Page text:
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Keswick to Penrith Railway Re-opening

Route Protection

In summer 2014, a Government Planning Inspector upheld protection of the Keswick to Penith Railway route by the Lake District National Park Authority.

The Inspector rejected an appeal to "infill" a bridge at Highgate - which would have blocked the tracked for any use and made re-instatement of the railway more expensive. 

This was a welcome decision because there could have been more similar applications in the future - avoiding the cost of repairing bridges for the County Council and other Authorities, but adding costs to the railway re-opening. 

Click here to read the news item in the Cumberland and Westmorland Herald

Lake District National Park policies protect the route from Keswick to Penruddock.

The rest of the route to Penrith is under the control of Eden District Council, whose policies are less clear-cut and which have not always been enforced in favour of the Railway.

 

WHY PROTECTING THE TRACKBED IS IMPORTANT

For much of the Keswick to Penrith route, the trackbed (earthworks) and supporting bridges, culverts etc. still exist and need only relatively minor repairs. 

  • Clearing the trackbed of vegetation, attending to fencing and drainage, then relaying track, costs only about £1 million per mile
  • Buuilding the earthworks, small bridges, culverts etc (where they have been damaged or removed or need to bypass a major obstacle) would cost £ 2- 3 million per mile before track could be laid
  • Rebuilding bridges over the line which have been "infilled" or strengthened in a way which blocks the railway costs around £0.5 million per bridge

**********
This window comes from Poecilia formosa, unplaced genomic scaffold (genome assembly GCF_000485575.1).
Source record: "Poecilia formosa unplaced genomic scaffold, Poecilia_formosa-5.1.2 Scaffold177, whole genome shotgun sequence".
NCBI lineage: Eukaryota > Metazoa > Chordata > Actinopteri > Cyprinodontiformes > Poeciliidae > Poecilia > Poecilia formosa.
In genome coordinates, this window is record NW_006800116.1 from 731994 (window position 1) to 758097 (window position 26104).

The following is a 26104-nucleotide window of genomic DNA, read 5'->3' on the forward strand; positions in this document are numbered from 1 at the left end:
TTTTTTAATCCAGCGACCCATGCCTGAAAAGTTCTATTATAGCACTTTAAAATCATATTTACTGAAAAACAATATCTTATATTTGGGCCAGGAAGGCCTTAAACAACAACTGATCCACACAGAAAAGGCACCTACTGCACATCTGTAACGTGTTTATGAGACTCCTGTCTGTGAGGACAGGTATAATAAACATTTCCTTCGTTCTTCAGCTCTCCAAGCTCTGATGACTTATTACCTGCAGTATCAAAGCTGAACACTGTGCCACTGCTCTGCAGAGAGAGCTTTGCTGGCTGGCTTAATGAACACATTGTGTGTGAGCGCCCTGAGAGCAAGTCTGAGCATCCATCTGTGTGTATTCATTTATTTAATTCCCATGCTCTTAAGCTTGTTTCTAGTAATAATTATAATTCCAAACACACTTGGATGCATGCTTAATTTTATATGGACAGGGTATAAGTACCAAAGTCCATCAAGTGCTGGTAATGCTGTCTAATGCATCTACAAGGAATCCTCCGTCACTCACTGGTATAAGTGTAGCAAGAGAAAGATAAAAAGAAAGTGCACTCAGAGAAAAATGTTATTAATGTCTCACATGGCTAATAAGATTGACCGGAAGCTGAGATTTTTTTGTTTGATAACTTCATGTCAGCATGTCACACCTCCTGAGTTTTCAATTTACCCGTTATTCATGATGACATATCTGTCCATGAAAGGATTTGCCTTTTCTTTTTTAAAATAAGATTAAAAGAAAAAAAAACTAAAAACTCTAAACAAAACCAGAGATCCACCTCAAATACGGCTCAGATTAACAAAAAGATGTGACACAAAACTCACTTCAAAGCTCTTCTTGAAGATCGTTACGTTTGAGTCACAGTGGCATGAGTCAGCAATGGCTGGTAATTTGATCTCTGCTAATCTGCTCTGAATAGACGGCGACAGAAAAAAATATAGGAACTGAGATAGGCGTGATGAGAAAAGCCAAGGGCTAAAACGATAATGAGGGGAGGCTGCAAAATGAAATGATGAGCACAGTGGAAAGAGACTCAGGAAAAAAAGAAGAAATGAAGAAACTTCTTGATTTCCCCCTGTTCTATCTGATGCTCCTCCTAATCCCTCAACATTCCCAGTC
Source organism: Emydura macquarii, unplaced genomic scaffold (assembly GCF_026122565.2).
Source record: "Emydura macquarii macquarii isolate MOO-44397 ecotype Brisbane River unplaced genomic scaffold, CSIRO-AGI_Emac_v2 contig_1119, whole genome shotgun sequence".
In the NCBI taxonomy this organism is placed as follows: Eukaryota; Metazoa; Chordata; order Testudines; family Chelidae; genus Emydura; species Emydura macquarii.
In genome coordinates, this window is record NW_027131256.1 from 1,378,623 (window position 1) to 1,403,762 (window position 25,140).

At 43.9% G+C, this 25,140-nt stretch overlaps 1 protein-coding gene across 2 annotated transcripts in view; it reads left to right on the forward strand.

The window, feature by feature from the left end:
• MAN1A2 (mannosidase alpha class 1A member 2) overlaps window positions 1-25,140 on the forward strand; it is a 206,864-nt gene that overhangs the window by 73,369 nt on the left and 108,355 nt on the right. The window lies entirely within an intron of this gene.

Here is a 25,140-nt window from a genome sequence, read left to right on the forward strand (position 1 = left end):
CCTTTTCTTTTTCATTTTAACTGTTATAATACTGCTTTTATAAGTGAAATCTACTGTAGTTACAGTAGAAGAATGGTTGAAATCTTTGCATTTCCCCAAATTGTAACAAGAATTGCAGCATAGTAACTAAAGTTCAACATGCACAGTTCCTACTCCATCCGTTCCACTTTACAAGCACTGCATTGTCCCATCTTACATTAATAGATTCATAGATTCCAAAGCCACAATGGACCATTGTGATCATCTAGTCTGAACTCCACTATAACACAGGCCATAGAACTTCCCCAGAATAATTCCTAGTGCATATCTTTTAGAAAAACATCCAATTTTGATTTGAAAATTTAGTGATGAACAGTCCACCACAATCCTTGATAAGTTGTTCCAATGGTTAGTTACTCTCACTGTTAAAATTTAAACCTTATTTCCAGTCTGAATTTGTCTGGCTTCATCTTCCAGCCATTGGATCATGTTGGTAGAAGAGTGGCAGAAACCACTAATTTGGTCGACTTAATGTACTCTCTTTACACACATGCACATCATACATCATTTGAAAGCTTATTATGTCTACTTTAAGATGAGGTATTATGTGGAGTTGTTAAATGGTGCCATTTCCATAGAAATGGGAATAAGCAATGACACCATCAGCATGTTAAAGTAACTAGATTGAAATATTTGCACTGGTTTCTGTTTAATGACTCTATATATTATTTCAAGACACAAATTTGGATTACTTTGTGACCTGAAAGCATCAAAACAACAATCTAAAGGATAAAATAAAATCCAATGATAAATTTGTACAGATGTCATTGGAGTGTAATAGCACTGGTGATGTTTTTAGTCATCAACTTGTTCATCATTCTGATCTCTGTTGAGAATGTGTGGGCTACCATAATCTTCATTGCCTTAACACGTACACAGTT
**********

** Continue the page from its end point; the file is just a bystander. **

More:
• Replacing major bridges over rivers, main roads etc can cost from £1 million to £5 million per structure

Protecting the route - prohibiting damage to the earthworks and structures and preventing obstacles being built on it - therefore minimises the cost of re-opening the railway.

Local Authorites are not obliged to contribute to the re-opening costs, even if their planning policies and decisions have caused damage which increases the Railway's costs.

Additional costs harm the "business case" for the Railway and reduce the chances of getting private / independent funding.

 

Click here for the Business Case page

Policies to protect the route cost nothing, but they do make it easier to re-open the Railway

Not protecting the route suggests that Local Authorities are not interested in it re-opening

Ignoring Route Protection makes it MORE LIKELY that public funding will be needed in the future, not less 

Clcik here for "bridges and tunnels" page - information about "infilling" is near the bottom

Tha pamphlet "For Want of a Rail" published by Railfuture gives further examples of the costs which can be added to a Railway reinstatement by developments which obstruct the trackbed of former railway lines.

See our Links page.

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